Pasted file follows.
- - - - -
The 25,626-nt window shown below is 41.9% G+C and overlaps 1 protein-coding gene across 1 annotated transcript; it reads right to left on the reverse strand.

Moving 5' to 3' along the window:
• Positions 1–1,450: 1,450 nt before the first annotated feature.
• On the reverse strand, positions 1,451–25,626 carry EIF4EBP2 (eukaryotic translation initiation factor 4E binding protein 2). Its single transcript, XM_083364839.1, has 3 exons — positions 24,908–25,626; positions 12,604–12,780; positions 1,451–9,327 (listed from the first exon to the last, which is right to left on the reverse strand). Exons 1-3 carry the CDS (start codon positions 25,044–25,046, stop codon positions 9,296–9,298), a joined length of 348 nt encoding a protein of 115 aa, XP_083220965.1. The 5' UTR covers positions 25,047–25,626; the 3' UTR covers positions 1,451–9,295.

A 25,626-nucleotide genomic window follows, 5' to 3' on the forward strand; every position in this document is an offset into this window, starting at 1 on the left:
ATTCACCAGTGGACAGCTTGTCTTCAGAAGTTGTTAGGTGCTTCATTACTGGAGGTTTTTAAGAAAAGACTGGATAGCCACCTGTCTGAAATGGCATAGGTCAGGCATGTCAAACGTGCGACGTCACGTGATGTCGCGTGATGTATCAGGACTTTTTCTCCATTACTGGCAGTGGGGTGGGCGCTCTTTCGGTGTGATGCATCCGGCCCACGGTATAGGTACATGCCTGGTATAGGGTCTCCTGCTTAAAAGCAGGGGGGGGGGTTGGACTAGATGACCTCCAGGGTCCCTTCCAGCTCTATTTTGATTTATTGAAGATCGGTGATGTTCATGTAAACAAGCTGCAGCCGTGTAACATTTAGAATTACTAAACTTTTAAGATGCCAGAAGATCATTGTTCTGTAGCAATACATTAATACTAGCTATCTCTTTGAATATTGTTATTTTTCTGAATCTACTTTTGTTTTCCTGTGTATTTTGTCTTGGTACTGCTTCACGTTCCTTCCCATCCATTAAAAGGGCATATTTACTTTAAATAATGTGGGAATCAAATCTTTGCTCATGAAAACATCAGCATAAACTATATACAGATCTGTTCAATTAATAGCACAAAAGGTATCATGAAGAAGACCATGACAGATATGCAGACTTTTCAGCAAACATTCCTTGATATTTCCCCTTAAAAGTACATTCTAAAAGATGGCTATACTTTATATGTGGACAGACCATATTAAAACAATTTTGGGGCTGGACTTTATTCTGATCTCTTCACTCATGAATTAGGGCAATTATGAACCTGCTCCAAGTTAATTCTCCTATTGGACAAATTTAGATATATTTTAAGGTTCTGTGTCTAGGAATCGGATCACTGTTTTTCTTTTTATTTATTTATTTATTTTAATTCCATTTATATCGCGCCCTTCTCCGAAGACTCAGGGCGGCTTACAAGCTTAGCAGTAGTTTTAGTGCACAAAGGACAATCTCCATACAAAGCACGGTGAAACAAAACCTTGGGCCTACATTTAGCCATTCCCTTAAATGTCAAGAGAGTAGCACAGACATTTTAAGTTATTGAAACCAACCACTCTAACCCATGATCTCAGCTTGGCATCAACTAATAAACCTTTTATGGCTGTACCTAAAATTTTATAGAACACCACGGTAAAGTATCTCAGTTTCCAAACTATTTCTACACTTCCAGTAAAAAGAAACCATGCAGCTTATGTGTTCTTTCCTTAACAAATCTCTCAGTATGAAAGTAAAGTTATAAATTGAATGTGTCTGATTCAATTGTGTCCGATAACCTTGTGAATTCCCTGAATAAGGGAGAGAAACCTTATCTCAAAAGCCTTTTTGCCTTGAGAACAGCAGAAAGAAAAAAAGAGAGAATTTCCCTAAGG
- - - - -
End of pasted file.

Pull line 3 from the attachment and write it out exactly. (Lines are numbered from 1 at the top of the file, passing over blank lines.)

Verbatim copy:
• Positions 1–1,450: 1,450 nt before the first annotated feature.